Sunday, 3 May 2015

New life

Apologies for the time lapse between blogs. A lot has happened here on the farm and further afield.  The major event, and most exciting news is the arrival of new Grand daughter Clover Rain who was born at home in Victoria on April 20th. She is adorable of course and her big sister Isla loves her to bits.
So I've spent two wonderful weeks over there in Victoria helping to look after the new Mum and big sister Isla. Truly special times.

The week before Clover's birth we had a birth of our own here at the farm as Daisy delivered a healthy bull calf on April 13th which we named Dusty.

Her milk supply is plentiful so on the following day we purchased a small bobby calf from a nearby dairy hoping she would foster it, but once again, she is not going to have anything to do with it. After our trying and persevering for nearly two weeks, she would not accept little Jordie, so we have him feeding out of the calf feeder.

We tried to teach Jordie, the foster calf, to sneak his drinks from the back while her own calf Dusty took his drinks from the side.
Some cows are natural fosters and will accept a second calf after just a few days of introducing and teaching. However, it appears Daisy is not one of those cows, unfortunately.
Our lovely old Bella is a wonderful foster mum and we look forward to her calf being born in September.
While I was away, I received a message from Brian.
"Murray rang, he has another calf there if we want it."
Well, we're already bottle feeding one calf, and Daisy has ample milk, so we might just as well bottle feed two calves. (As well as her own calf Dusty who runs with her and suckles at any time).
So little black Angas calf "Blackie" has joined us as well.
After a couple of day's quarantine and close scrutiny of the bowel movements, all three calves are now running with Daisy and the other cows, coming in at milking times for their feeds.
The bottle fed calves are fed twice daily and drink 2 litres of milk with 1/4 cup of garlic water and 1 teaspoon of dolomite powder mixed in to help keep their gut healthy.
All calves that we bring in seem to get the scours to varying degrees. Probably because they don't get to stay with their mums for long enough and don't ingest the correct amount of colostrum that is necessary to build the gut health for developing strong immune systems.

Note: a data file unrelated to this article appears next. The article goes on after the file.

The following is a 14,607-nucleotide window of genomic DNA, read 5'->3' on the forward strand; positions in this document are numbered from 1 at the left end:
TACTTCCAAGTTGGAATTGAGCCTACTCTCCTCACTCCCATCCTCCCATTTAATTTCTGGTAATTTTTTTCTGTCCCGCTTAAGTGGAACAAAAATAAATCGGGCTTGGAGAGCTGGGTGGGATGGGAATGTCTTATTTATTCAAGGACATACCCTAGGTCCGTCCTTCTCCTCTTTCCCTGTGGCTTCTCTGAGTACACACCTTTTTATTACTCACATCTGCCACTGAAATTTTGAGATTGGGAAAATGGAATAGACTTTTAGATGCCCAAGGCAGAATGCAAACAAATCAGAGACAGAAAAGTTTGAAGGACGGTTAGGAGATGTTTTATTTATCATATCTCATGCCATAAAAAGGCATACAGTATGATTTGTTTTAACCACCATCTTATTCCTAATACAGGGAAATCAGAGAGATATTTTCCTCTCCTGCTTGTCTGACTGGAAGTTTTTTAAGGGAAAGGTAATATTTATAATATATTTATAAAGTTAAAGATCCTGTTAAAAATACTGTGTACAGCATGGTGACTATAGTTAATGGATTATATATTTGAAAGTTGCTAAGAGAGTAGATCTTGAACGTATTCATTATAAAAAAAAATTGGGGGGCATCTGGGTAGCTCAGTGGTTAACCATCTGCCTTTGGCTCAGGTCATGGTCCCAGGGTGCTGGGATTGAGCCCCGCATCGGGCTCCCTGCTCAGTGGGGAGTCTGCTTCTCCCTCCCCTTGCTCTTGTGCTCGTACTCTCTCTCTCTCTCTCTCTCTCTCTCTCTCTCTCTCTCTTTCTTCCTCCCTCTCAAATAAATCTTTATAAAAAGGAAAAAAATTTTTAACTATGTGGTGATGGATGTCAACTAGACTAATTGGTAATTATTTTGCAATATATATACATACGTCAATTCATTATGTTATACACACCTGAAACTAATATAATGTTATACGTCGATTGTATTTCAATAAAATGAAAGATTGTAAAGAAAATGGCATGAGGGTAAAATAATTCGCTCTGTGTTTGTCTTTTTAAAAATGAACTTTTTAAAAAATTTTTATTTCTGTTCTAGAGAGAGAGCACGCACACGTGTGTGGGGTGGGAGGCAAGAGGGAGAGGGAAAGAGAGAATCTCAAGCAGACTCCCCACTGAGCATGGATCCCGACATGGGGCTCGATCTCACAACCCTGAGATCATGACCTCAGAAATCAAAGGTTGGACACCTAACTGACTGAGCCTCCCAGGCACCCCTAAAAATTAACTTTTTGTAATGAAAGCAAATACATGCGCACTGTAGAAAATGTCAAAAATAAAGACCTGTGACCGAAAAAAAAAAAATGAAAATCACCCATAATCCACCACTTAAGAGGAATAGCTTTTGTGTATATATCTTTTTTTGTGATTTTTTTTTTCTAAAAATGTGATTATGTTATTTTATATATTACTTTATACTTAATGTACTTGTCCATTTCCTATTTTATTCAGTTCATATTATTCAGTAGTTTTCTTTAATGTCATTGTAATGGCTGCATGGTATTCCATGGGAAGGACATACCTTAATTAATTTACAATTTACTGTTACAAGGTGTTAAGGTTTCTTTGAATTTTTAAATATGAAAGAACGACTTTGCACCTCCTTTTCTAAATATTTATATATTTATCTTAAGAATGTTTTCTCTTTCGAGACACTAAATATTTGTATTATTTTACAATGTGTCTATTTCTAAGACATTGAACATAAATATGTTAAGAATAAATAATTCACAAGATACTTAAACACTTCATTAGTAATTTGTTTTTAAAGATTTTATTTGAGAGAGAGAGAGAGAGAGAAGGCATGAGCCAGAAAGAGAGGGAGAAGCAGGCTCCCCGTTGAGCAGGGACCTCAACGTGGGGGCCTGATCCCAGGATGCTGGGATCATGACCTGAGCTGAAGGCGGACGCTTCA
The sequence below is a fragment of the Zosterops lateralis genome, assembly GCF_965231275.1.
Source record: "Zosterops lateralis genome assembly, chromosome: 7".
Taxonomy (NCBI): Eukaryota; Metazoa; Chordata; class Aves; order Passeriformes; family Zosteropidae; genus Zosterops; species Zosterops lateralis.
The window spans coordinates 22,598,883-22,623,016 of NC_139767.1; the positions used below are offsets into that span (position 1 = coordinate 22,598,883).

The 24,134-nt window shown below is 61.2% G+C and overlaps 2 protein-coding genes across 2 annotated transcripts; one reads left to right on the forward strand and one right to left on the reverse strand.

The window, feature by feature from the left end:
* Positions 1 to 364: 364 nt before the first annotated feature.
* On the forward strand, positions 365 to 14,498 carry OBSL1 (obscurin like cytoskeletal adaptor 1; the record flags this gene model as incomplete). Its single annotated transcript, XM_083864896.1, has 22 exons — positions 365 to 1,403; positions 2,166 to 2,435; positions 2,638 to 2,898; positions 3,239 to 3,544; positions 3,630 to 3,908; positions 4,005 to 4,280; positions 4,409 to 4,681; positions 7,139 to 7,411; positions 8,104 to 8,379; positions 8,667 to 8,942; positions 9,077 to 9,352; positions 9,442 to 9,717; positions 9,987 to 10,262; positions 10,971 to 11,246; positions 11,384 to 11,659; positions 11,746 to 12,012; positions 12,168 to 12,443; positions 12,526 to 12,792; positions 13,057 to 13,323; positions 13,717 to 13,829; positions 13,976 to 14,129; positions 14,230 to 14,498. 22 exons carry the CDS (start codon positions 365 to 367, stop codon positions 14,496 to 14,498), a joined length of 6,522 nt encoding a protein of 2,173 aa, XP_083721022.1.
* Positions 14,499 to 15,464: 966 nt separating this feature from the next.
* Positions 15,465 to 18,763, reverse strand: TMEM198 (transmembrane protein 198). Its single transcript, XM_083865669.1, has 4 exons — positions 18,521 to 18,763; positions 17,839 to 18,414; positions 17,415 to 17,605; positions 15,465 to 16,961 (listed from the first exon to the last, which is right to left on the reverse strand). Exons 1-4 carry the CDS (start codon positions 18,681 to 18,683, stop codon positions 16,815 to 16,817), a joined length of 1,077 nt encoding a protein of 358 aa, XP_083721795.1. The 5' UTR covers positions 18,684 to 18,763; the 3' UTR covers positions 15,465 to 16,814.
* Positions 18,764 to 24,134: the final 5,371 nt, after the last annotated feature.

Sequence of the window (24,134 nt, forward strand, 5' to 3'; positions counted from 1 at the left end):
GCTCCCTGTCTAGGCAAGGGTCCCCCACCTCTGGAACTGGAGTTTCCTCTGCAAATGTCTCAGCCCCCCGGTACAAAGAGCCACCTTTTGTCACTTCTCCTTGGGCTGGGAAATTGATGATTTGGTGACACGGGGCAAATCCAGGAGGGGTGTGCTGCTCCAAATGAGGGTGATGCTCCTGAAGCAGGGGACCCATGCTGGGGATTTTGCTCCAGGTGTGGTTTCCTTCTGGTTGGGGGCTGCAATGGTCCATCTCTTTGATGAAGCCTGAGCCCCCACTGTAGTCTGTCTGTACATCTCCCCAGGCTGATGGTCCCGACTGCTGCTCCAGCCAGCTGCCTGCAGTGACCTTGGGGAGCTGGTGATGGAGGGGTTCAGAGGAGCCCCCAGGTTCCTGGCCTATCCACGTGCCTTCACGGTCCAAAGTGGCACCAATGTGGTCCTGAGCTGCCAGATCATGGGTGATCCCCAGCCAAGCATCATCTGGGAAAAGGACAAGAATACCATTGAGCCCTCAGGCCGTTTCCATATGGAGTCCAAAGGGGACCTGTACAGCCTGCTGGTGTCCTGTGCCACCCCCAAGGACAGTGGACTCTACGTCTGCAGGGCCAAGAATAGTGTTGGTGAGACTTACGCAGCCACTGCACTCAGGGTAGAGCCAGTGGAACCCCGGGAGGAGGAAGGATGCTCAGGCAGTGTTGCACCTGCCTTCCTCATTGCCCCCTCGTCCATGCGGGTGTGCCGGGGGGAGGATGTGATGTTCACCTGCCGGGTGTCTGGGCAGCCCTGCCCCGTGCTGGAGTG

Garlic & Dolomite (Calcium, magnesium) is our maintenance procedure for growing calves.
The lactating cows also get a handful of Dolomite, (1 desertspoon Apple Cider Vinegar, 1/2 cup molasses) in every feed whilst in the dairy.
With three calves to feed, we're still getting lots of milk for the kitchen, so the fridge is groaning with fresh made butter, cheese, yoghurt, puddings, ice cream and cream.
It was wonderful to leave home for a break and to spend time with my family, but it's just so good to be home again.
Autumn is my favorite time.  I left here when the paddocks were dry, to return two short weeks later to green fields everywhere, red leaves on the Glory Vines surrounding our house, yellow leaves falling from the fruit trees, the Acacias flowering their beautiful Wattle.

 It's been a week fraught with anguish as we received the awful news of the devastating earthquakes in Nepal. For days I could not make contact with any of my friends and families living there, but gradually, one by one, each of my friends made contact through social media. Finally, I was able to phone and find that all of them have survived. I sobbed with joy and relief after thinking the worst for many days.
Here is a brief blog about my connection with Nepal written by Tess Fisher.
The Nepali people are the most resilient of anyone I know and after spending a week sleeping outside, they are now moving back into their homes as the after shocks subside. Anita Shahi told me they had experienced 114 earthquakes in the six days.
Of course, the news was not so good for thousands of people and the country needs a lot of aid to repair the damage and get back on their feet. 
My heart goes out to all of those who have suffered unimaginable loss of their loved ones and their homes. Australians are known to be so very generous and I do hope that we can all pull together to donate what we can to the aid relief.
Namaste to all of my friends near and far. 

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